Edited by Lucy Holt
Irregular climatic variations are a major problem for agricultural production. However, knowledge on weather patterns can allow for the development of seasonal management strategies that account for weather patterns, even as they oscillate. Ultimately, this helps to secure farmers livelihoods.
There are many ways of producing this knowledge. In Senegal, the CGIAR Research Programme on Climate Change, Agriculture and Food Security (CCAFS) has paired local farmers with meteorologists to show the combination of indigenous knowledge and scientific knowledge can equal more than the sum of its parts.
Now, in the Andes, CCAFS has teamed up with International Center for Tropical Agriculture (CIAT), the National Institute for Space Research (INPE), Brazil, and Colombia´s Ministry of Agriculture and Rural Development (MADR), to found the project: Seasonal climate forecasts for agricultural crop and risk management.
The project seeks to propose a methodology that combines the seasonal climate forecasts of the regional climate Eta Model, maintained by INPE, with the Climate Predictability Tool (CPT), developed by the International Research Institute for Climate and Society (IRI), as a starting point to produce seasonal forecasts of crop productivity.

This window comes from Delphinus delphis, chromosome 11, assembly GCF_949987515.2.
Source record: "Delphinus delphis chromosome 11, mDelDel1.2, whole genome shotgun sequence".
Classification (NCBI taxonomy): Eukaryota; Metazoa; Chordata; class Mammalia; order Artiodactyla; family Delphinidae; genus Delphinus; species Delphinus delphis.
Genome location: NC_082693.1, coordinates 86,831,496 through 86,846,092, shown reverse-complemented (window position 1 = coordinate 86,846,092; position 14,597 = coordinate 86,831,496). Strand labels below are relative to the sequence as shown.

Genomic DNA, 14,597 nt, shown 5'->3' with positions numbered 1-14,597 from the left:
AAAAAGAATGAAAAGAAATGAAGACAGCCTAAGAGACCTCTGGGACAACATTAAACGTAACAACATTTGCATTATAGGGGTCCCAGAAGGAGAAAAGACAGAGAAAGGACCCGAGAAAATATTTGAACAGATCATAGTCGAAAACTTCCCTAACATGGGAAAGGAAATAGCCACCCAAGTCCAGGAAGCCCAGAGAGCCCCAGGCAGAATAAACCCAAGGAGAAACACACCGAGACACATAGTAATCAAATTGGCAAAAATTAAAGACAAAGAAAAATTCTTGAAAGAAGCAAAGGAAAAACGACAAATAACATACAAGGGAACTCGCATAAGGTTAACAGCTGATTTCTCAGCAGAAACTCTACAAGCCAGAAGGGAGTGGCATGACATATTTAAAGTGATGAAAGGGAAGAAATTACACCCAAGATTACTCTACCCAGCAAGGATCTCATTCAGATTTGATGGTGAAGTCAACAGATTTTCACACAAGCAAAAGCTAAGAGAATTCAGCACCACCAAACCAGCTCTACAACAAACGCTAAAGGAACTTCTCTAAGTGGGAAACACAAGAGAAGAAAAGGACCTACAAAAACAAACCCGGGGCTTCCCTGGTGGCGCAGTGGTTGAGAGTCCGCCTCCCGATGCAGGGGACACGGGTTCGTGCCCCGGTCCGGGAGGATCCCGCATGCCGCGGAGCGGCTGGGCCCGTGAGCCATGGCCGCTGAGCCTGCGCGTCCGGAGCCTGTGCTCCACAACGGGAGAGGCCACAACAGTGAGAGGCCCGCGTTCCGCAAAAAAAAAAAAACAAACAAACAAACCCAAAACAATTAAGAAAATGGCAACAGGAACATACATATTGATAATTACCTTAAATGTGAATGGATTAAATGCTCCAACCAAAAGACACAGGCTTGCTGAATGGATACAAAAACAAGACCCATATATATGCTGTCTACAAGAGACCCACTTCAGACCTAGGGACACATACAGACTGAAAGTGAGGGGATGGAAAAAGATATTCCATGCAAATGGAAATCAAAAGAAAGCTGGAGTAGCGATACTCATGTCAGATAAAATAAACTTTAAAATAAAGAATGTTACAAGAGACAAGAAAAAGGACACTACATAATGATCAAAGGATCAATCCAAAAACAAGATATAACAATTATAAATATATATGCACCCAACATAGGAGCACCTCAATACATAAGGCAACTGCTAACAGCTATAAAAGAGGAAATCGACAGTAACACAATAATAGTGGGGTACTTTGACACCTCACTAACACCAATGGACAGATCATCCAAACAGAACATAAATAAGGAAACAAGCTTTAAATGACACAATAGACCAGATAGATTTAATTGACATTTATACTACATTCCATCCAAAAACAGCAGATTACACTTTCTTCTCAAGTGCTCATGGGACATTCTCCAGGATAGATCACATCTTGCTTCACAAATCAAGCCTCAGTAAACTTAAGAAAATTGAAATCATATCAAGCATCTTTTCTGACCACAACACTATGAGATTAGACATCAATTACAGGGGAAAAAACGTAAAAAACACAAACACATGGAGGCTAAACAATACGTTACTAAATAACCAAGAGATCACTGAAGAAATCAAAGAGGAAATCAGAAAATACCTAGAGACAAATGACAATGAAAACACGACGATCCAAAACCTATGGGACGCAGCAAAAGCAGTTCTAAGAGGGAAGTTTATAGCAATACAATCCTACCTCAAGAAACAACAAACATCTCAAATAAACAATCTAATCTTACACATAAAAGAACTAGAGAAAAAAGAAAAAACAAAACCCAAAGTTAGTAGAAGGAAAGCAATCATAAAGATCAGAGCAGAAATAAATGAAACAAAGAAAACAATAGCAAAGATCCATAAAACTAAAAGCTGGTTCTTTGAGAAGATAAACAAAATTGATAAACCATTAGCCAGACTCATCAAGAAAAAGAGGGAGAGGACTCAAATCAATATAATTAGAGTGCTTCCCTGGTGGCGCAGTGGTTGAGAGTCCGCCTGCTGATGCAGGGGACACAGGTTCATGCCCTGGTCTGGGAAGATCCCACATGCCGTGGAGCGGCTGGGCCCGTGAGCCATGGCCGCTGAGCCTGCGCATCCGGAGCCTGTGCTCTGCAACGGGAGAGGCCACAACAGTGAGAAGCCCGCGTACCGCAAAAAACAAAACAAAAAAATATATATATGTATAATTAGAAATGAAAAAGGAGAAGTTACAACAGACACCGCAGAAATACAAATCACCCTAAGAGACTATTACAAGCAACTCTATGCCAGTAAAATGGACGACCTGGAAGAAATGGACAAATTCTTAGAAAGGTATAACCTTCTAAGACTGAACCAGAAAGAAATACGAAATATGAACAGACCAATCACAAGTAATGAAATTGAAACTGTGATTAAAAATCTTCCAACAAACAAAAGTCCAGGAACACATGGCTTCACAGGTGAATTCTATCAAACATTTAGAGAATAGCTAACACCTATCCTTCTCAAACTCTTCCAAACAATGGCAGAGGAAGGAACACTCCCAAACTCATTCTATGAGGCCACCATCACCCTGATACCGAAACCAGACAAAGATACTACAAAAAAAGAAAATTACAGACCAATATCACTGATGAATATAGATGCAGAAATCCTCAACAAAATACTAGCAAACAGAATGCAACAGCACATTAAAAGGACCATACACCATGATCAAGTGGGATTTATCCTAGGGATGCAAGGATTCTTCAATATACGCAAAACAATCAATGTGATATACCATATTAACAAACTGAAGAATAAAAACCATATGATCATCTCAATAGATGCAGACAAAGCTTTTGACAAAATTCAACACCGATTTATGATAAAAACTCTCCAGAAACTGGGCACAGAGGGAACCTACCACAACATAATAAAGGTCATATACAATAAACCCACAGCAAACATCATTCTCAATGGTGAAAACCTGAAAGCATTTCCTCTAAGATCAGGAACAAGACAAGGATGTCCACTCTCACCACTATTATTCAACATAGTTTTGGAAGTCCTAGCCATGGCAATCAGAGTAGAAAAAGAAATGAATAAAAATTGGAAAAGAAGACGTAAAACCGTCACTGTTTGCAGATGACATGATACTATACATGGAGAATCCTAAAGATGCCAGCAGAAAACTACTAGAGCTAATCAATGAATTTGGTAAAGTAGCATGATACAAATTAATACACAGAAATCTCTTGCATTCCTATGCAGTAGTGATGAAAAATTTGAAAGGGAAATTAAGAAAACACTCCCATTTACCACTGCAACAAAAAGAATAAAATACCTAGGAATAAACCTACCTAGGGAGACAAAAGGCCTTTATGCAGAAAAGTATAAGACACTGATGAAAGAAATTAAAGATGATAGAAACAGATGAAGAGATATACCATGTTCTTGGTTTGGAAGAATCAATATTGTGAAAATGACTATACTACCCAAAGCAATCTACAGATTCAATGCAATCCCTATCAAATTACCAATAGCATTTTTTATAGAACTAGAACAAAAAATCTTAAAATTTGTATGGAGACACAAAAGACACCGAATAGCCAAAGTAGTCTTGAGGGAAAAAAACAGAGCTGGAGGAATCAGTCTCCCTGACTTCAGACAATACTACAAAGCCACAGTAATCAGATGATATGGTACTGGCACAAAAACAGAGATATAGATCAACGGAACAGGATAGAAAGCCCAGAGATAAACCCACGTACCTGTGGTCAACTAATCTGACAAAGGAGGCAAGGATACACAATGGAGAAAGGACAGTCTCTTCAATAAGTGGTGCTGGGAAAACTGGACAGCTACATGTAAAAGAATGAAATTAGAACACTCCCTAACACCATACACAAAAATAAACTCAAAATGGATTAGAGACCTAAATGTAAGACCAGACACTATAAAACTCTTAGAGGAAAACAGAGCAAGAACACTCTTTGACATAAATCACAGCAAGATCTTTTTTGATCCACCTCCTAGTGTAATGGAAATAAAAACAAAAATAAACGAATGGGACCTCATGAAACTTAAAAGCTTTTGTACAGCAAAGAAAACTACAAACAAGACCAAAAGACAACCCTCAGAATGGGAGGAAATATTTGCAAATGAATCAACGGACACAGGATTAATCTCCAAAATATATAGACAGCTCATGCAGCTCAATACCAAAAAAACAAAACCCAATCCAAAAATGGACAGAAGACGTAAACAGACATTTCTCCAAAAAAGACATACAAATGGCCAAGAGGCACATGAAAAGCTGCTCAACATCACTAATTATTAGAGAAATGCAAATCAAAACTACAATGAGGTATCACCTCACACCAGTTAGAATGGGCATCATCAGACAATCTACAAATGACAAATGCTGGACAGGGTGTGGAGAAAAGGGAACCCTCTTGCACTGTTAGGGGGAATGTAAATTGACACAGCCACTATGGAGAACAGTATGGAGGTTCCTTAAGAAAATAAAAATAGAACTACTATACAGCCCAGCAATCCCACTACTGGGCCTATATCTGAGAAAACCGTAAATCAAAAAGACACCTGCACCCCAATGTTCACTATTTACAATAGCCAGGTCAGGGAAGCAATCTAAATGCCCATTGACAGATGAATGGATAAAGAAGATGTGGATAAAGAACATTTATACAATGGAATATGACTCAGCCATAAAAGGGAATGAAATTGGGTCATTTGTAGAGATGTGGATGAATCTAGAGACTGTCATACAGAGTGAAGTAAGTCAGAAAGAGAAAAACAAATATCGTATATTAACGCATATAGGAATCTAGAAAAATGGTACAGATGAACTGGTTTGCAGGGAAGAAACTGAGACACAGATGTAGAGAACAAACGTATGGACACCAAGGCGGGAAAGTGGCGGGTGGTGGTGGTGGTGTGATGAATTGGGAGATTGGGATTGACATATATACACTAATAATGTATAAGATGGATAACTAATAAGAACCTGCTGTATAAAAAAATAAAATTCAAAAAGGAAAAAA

The Climate Predictability Tool (CPT) is a package that facilitates the construction of seasonal climate forecast models, investigations into model validation and producing forecasts given updated data. The CPT design has been tailored to produce seasonal climate forecasts using model output statistic corrections to climate predictions from general circulation models, or to produce forecasts using fields of sea-surface temperatures. Although the software is specifically tailored for these applications, it can also be used in more general settings to perform canonical correlation analysis or principal components regression on any data for any application.
On April 25-27th, the Seasonal Climate Forecasts for Agricultural Crop and Risk Management team held a training session with a number of invited institutions to widen awareness and knowledge of the CPT tool, establish the inter-institutional links which will be necessary to successful apply the tool to agricultural risk management, and ultimately construct a methodology which will apply seasonal climate forecasts with the CPT to improve agricultural output.
Interested in climate information and forecasting? Learn more through about the CCAFS Theme: Adaptation through Managing Climate Risk. Lucy Holt is a Communications Assistant at CCAFS CU Office.